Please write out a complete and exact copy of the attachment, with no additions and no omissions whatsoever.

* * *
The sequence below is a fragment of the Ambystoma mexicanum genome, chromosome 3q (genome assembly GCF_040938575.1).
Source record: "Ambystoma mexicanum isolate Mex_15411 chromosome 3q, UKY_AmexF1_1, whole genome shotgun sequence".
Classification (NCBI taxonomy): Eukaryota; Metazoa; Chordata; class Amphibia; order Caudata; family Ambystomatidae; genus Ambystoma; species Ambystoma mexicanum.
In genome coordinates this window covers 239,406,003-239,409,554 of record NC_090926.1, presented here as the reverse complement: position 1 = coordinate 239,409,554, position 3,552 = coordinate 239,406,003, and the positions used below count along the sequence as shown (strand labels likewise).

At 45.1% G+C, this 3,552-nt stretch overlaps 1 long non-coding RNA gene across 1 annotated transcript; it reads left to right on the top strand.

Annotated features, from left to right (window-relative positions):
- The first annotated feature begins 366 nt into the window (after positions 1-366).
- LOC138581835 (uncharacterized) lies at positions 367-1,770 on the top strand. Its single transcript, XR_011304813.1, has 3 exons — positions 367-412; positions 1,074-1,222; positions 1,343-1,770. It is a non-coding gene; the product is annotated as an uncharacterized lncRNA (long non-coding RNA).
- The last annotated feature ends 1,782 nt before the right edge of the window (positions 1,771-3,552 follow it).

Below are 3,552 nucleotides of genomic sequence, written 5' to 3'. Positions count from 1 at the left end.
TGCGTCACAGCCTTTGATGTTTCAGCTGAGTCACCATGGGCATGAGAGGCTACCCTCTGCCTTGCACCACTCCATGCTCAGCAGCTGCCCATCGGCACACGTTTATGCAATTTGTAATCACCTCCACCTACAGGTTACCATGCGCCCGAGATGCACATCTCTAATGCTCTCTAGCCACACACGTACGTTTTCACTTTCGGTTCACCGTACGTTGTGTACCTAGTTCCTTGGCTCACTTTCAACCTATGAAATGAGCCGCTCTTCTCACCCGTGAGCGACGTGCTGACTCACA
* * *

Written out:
The sequence below is a fragment of the Ambystoma mexicanum genome, chromosome 3q (genome assembly GCF_040938575.1).
Source record: "Ambystoma mexicanum isolate Mex_15411 chromosome 3q, UKY_AmexF1_1, whole genome shotgun sequence".
Classification (NCBI taxonomy): Eukaryota; Metazoa; Chordata; class Amphibia; order Caudata; family Ambystomatidae; genus Ambystoma; species Ambystoma mexicanum.
In genome coordinates this window covers 239,406,003-239,409,554 of record NC_090926.1, presented here as the reverse complement: position 1 = coordinate 239,409,554, position 3,552 = coordinate 239,406,003, and the positions used below count along the sequence as shown (strand labels likewise).

At 45.1% G+C, this 3,552-nt stretch overlaps 1 long non-coding RNA gene across 1 annotated transcript; it reads left to right on the top strand.

Annotated features, from left to right (window-relative positions):
- The first annotated feature begins 366 nt into the window (after positions 1-366).
- LOC138581835 (uncharacterized) lies at positions 367-1,770 on the top strand. Its single transcript, XR_011304813.1, has 3 exons — positions 367-412; positions 1,074-1,222; positions 1,343-1,770. It is a non-coding gene; the product is annotated as an uncharacterized lncRNA (long non-coding RNA).
- The last annotated feature ends 1,782 nt before the right edge of the window (positions 1,771-3,552 follow it).

Below are 3,552 nucleotides of genomic sequence, written 5' to 3'. Positions count from 1 at the left end.
TGCGTCACAGCCTTTGATGTTTCAGCTGAGTCACCATGGGCATGAGAGGCTACCCTCTGCCTTGCACCACTCCATGCTCAGCAGCTGCCCATCGGCACACGTTTATGCAATTTGTAATCACCTCCACCTACAGGTTACCATGCGCCCGAGATGCACATCTCTAATGCTCTCTAGCCACACACGTACGTTTTCACTTTCGGTTCACCGTACGTTGTGTACCTAGTTCCTTGGCTCACTTTCAACCTATGAAATGAGCCGCTCTTCTCACCCGTGAGCGACGTGCTGACTCACA